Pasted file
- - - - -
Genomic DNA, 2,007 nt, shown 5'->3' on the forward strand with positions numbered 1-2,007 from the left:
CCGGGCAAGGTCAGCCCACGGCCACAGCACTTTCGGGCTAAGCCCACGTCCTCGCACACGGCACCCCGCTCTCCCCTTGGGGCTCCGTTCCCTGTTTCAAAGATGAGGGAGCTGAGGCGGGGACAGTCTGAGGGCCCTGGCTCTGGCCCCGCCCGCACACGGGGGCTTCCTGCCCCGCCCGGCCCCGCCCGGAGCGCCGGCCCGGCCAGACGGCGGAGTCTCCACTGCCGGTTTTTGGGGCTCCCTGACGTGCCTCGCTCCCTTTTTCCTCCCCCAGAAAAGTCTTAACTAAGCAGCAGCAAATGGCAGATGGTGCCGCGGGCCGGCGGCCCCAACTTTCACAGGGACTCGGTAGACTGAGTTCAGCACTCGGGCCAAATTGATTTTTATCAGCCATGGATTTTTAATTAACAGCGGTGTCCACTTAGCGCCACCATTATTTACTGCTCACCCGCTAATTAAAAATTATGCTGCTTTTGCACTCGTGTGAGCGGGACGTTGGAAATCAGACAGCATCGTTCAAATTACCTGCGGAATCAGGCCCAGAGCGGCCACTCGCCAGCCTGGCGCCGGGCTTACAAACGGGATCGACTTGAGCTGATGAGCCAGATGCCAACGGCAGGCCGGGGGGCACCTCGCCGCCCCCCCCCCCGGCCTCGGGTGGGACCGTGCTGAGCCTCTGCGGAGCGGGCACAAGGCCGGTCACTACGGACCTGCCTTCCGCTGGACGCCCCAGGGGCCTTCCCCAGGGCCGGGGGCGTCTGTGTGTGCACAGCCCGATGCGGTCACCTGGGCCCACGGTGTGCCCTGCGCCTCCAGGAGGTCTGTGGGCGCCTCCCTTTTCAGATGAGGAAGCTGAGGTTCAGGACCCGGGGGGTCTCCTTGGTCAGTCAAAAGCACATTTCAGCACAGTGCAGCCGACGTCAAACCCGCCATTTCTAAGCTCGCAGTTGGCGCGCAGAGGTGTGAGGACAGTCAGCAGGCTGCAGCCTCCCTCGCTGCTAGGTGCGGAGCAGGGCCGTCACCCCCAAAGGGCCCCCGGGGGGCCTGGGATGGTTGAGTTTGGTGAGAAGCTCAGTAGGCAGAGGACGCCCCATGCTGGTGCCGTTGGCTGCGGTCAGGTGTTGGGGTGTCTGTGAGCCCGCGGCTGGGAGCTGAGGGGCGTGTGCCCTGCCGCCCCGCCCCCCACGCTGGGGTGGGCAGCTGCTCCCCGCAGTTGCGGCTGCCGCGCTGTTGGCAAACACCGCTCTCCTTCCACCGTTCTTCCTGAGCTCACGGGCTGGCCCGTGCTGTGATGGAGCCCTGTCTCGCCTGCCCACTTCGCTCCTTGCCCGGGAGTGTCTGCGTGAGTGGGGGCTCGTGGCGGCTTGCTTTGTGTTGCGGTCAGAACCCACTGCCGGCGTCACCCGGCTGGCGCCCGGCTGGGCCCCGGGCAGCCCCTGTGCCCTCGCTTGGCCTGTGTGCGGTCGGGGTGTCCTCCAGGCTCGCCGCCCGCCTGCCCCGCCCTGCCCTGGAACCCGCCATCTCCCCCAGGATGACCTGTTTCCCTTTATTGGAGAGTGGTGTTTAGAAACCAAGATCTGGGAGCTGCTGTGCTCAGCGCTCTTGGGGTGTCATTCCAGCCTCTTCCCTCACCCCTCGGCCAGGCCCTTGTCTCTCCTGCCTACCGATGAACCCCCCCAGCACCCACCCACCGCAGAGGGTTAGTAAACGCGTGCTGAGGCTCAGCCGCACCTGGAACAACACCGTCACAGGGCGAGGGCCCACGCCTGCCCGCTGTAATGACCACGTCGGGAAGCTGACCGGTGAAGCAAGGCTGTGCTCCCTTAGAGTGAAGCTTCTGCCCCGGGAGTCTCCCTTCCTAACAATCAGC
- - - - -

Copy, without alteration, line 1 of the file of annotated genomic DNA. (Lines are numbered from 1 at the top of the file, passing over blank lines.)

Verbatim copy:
Genomic DNA, 2,007 nt, shown 5'->3' on the forward strand with positions numbered 1-2,007 from the left: